Is Brain Death the Death of a Human Person?

Robert Spaemann

“The identification of ‘brain death’ and the death of the human being can be maintained only if the personality of man is disconnected from being a human in the biological sense. . . . To do this by appealing to the doctrine of St. Thomas is absurd.”



Death and life are not primarily objects of science. Our primary access to the phenomenon of life is self-awareness and the perception of other humans and other living beings. Life is the being of the living. Vivere viventibus est esse, says Aristotle. For a living being, not to live means ceasing to exist. Being, however, is never an object of natural science. It is in fact the primum notum of reason and as such secondarily an object of metaphysical reflection. Because life is the being of the living, then life cannot be defined. According to the classical adage ens et unum convertuntur, it holds true for every living organism that it is alive precisely as long as it possesses internal unity.

Unlike the unity of atom and molecule, the unity of the living organism is constituted by an anti-entropic process of integration. Death is the end of this integration. With death, the reign of entropy begins—hence, the reign of “destructuring,” of decay. Decomposition can be stopped by means of chemical mummification, but this way of preserving a corpse merely holds its parts together in a purely external, spatial sense. Supporting the process of integration with the help of technical appliances, however, is very different. The organism preserved in this way would in fact die on its own if left unsupported, but since it is kept from dying, it is kept alive, and cannot be declared dead at the same time. In this sense Pope Pius XII declared that human life continues even when its vital functions manifest themselves with the help of artificial processes.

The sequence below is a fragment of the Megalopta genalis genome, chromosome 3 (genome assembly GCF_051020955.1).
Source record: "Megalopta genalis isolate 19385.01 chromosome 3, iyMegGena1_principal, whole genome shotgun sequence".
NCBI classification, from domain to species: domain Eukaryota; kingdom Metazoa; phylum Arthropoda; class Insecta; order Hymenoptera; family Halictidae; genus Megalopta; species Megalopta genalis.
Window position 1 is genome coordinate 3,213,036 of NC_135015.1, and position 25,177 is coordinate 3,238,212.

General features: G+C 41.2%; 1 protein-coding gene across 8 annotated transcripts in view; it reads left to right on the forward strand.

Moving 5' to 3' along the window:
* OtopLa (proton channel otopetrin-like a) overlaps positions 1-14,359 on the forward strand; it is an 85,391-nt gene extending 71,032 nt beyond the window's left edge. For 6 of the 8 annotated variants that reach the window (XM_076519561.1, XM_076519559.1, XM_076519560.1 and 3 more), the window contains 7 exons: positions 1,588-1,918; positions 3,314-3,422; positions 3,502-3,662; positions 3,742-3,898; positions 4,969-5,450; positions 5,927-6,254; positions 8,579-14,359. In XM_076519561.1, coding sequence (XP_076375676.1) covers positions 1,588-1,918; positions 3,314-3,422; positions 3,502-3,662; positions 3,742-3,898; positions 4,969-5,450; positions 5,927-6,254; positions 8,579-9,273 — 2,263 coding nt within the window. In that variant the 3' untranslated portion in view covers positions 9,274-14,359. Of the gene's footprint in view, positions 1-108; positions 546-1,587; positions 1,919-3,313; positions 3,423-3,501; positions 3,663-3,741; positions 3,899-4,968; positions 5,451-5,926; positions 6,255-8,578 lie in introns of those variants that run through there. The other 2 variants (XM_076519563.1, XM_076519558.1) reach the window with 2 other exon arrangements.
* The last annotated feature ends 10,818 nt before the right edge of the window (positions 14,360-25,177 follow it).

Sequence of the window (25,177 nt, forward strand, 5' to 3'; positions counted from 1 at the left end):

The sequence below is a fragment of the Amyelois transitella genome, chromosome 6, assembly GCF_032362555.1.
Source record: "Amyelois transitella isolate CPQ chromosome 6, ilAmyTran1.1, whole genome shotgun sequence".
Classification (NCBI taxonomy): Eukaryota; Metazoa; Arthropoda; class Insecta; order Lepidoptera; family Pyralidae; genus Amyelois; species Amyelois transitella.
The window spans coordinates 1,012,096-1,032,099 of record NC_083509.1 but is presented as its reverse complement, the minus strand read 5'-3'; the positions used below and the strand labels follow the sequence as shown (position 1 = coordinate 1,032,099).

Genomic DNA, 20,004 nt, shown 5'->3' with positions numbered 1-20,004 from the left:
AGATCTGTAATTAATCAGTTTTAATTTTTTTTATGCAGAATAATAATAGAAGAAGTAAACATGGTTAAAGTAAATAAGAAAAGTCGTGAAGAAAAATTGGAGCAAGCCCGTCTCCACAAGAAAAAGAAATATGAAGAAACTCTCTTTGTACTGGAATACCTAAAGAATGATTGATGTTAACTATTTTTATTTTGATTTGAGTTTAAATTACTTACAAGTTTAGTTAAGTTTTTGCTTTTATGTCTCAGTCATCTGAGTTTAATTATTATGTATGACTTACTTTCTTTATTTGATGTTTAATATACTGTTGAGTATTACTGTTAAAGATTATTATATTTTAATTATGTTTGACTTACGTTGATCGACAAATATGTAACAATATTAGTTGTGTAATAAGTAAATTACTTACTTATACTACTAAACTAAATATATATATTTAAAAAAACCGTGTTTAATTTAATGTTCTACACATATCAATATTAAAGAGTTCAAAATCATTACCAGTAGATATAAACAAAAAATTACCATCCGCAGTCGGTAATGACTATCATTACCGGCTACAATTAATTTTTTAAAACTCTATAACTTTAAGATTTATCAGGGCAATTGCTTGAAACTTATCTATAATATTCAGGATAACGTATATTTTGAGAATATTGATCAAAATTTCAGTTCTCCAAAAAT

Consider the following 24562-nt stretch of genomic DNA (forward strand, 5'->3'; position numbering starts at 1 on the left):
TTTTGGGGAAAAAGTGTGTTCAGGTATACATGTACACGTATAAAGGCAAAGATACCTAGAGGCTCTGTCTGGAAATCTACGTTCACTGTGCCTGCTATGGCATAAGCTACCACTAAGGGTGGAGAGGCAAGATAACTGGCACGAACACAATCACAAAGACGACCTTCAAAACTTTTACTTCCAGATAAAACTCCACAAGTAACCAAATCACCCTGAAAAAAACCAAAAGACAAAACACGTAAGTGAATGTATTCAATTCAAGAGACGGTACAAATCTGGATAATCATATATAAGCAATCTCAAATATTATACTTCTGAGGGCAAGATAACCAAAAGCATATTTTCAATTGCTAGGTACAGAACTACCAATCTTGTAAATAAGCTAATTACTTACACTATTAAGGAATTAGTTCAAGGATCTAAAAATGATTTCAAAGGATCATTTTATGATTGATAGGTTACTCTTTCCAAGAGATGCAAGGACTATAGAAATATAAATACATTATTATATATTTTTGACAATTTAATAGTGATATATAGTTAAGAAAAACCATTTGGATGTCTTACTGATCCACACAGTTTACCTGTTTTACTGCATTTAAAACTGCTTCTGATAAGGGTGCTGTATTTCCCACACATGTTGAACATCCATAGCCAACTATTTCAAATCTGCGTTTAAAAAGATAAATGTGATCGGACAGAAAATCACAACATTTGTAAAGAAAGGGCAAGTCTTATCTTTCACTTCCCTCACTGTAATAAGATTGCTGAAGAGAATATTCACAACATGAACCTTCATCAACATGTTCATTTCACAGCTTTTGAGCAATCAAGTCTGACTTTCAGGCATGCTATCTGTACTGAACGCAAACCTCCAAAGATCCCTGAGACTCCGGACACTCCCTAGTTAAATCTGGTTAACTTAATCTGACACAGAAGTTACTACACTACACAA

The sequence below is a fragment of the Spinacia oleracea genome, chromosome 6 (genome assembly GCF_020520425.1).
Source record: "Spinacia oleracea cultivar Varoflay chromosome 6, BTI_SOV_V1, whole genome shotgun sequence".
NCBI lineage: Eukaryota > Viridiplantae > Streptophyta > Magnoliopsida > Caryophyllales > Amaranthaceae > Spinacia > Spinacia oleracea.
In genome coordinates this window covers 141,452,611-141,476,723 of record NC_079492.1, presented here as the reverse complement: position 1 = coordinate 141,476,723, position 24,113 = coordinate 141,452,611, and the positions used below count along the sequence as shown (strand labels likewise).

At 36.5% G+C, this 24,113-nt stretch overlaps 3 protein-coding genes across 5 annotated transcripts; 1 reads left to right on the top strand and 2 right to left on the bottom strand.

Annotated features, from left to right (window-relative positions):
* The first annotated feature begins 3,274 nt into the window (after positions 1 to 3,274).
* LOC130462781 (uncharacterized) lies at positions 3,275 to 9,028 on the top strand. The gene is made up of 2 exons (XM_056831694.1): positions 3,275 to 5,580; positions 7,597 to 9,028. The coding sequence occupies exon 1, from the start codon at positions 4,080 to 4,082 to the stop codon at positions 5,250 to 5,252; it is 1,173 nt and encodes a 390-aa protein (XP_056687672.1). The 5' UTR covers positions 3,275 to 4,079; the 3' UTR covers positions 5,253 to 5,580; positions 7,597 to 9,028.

We cannot define life and death, because we cannot define being and non-being. We can, however, discern life and death by means of their physical signs. Holy Scripture, for example, regards breath as the basic phenomenon of life, and for this reason breath is often simply identified with life itself. The cessation of breathing and heartbeat, the “dimming of the eyes,” rigor mortis, etc., are the criteria by which, since time immemorial, humans have seen and felt that a fellow human being is dead. In European civilization it has been customary and prescribed by law for a long time to consult the physician at such times, who has to confirm the judgment of family members. This confirmation is not based on a different, scientific definition of death, but on more precise methods to identify the very phenomena already noted by family members. A physician may still be able to discern slight breathing, which a layperson might not perceive. Moreover, the physician could nowadays point out that the person whose heart has stopped beating may very well still exist. Due to such sources of error in the perception of death, it is a reasonable traditional rule to let some time elapse between noting these phenomena and the funeral or cremation of the deceased. Similarly, consulting a physician serves the purpose of making sure that a human being is not prematurely declared dead, i.e., non-existent.

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